2021 NFL Draft: Demetric Felton to the Buccaneers is losing steam
By Rob Leeds
Demetric Felton is losing steam as a fit for the Buccaneers in the 2021 NFL Draft.
In the past few weeks, fans of the Buccaneers have seen RB/WR Demetric Felton’s name plenty as a great fit for the Buccaneers in the 2021 NFL Draft. Felton’s time splitting reps between running back and wide receiver provided some optimism that the rookie could be the Bucs’ next third-down back for Tom Brady, but that dream is dying.
One trait that is imperative to making it in the NFL is athleticism. Even being able to play at the college level weeds the crowd out plenty, but the jump needed to make it in the NFL is even more substantial.
If you aren’t a crazy athlete, it is extremely difficult to succeed at Pro level. In a league where even the defensive linemen and offensive linemen are athletic monsters, a small running back that isn’t on par starts well behind the curve.
Demetric Felton is not a freak athlete for the Buccaneers in the 2021 NFL Draft
Kent Lee Platte’s Twitter account always gets a bit busier during this time of year. With a database that goes back decades in evaluating players on an athletic level against their peers and forbears, this analysis is extremely successful at indicating whether or not a player is a good fit for the next level.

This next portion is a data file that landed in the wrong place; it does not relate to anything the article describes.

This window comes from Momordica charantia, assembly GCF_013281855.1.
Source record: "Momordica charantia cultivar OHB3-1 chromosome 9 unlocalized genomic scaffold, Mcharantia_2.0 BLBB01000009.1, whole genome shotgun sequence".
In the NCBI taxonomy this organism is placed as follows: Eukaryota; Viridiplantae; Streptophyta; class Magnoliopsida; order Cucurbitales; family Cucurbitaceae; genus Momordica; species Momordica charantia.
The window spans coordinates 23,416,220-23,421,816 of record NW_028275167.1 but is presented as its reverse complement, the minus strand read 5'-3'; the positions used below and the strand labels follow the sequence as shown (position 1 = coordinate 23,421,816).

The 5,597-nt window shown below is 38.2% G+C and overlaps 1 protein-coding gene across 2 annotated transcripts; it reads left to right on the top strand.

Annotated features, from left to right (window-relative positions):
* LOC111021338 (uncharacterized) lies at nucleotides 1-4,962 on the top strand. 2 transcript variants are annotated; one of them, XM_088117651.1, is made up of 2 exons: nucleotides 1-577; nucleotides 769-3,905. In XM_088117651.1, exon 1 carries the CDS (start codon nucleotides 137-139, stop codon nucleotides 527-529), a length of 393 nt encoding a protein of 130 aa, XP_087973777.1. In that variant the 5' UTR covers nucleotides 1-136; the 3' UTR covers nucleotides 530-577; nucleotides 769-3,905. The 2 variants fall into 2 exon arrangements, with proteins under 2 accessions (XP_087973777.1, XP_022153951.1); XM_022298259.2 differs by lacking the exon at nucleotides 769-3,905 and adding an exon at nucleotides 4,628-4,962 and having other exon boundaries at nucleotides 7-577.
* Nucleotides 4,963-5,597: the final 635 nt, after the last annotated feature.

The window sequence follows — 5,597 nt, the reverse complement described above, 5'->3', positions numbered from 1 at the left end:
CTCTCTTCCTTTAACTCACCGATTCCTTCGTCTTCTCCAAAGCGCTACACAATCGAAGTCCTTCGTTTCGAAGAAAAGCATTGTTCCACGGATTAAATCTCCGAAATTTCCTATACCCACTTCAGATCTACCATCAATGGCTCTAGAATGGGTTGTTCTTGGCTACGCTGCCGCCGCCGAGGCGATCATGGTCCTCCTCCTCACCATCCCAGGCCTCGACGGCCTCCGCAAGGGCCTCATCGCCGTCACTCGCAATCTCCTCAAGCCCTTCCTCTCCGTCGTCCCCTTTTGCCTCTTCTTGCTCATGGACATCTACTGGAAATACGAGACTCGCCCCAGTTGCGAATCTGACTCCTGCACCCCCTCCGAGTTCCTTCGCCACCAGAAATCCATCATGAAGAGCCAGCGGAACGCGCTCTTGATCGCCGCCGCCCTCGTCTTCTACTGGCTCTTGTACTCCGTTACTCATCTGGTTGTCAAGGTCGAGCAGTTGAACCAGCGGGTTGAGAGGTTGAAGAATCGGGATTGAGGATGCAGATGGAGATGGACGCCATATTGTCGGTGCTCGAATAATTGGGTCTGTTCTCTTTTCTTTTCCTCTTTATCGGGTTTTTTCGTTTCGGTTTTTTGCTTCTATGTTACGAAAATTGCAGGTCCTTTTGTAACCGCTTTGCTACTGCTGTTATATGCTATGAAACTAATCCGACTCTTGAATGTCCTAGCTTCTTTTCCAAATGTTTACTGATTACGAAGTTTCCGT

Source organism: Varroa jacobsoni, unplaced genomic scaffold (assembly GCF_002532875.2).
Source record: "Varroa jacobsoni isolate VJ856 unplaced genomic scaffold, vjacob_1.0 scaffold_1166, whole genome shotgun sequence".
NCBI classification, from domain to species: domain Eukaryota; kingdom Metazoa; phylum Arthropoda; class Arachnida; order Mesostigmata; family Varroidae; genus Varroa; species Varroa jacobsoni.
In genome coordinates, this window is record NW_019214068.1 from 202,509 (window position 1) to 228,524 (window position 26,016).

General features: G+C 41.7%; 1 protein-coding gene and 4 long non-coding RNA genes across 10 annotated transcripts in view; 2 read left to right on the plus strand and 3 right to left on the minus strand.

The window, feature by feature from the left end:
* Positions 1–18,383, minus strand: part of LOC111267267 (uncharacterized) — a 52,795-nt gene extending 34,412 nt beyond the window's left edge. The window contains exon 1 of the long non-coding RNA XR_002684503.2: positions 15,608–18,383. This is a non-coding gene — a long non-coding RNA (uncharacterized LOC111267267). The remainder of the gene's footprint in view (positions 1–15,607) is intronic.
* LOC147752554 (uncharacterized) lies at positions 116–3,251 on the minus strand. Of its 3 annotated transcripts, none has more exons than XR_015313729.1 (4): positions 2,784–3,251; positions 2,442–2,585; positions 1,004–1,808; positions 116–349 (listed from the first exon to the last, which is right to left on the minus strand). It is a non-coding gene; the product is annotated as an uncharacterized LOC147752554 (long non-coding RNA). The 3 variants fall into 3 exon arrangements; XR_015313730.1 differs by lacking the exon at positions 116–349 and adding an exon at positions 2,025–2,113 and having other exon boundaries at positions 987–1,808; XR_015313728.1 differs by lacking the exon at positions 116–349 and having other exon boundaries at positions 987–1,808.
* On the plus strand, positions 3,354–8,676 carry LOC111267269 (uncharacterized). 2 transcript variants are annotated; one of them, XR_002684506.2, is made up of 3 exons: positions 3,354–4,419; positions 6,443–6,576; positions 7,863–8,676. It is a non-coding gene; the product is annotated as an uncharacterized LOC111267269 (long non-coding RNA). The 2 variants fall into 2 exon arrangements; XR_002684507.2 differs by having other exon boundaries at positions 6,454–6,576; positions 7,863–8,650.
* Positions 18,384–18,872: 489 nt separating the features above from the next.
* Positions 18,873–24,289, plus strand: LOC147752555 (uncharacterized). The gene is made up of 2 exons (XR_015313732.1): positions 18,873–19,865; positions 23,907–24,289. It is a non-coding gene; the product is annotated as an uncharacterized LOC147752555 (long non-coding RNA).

Unfortunately for Demetric Felton, this analysis shows that the Buccaneers should go a different direction at running back.
As depicted in the chart, Felton’s RAS, or relative athletic score, is extremely low for a receiver. In fact, this score is one of the weakest at the position since 1987. Switching Felton’s position to running back improves the numbers slightly, but staying beneath a 2.00 is still very poor.
The RAS indicates that Felton is not a freak athlete, nor does he have the physical tools to succeed at the NFL level, and for this reason, the Buccaneers need to rate him lower on their draft board.
While some people will point to the fact that Felton plays faster on tape, which he could, RAS is generally a very good indicator of a massive part of player evaluation. It is also true that things like the 40-yard dash and bench press aren’t the only indicator of a player’s potential at the next level, but these numbers are still damning.
Felton could defy wisdom and still succeed at the next level, but that prospect has just become that much more difficult. Given the year for the Buccaneers and their immediate needs, it would likely make more sense to go a different direction based on this evaluation alone.
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